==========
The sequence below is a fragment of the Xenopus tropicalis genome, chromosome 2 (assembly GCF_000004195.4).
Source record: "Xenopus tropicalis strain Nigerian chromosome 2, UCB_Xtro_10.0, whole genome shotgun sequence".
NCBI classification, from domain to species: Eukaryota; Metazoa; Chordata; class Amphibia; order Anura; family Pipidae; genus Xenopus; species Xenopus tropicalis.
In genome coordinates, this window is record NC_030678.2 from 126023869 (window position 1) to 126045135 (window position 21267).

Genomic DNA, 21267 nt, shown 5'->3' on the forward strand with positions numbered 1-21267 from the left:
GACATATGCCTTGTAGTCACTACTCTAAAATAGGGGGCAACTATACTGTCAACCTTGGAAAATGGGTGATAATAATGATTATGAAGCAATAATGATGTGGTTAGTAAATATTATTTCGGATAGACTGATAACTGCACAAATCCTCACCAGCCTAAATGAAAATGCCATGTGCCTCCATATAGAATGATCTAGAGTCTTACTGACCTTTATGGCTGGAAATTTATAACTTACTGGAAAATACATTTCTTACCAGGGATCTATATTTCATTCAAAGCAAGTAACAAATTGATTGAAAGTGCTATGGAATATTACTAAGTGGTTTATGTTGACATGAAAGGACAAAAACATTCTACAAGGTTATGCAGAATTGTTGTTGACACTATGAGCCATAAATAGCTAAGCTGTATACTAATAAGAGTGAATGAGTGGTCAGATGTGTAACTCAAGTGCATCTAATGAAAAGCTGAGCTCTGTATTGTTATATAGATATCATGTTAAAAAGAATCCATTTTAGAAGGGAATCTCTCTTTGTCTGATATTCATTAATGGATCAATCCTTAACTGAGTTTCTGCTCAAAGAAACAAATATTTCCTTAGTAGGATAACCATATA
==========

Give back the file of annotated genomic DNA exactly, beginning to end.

The sequence below is a fragment of the Xenopus tropicalis genome, chromosome 2 (assembly GCF_000004195.4).
Source record: "Xenopus tropicalis strain Nigerian chromosome 2, UCB_Xtro_10.0, whole genome shotgun sequence".
NCBI classification, from domain to species: Eukaryota; Metazoa; Chordata; class Amphibia; order Anura; family Pipidae; genus Xenopus; species Xenopus tropicalis.
In genome coordinates, this window is record NC_030678.2 from 126023869 (window position 1) to 126045135 (window position 21267).

Genomic DNA, 21267 nt, shown 5'->3' on the forward strand with positions numbered 1-21267 from the left:
GACATATGCCTTGTAGTCACTACTCTAAAATAGGGGGCAACTATACTGTCAACCTTGGAAAATGGGTGATAATAATGATTATGAAGCAATAATGATGTGGTTAGTAAATATTATTTCGGATAGACTGATAACTGCACAAATCCTCACCAGCCTAAATGAAAATGCCATGTGCCTCCATATAGAATGATCTAGAGTCTTACTGACCTTTATGGCTGGAAATTTATAACTTACTGGAAAATACATTTCTTACCAGGGATCTATATTTCATTCAAAGCAAGTAACAAATTGATTGAAAGTGCTATGGAATATTACTAAGTGGTTTATGTTGACATGAAAGGACAAAAACATTCTACAAGGTTATGCAGAATTGTTGTTGACACTATGAGCCATAAATAGCTAAGCTGTATACTAATAAGAGTGAATGAGTGGTCAGATGTGTAACTCAAGTGCATCTAATGAAAAGCTGAGCTCTGTATTGTTATATAGATATCATGTTAAAAAGAATCCATTTTAGAAGGGAATCTCTCTTTGTCTGATATTCATTAATGGATCAATCCTTAACTGAGTTTCTGCTCAAAGAAACAAATATTTCCTTAGTAGGATAACCATATA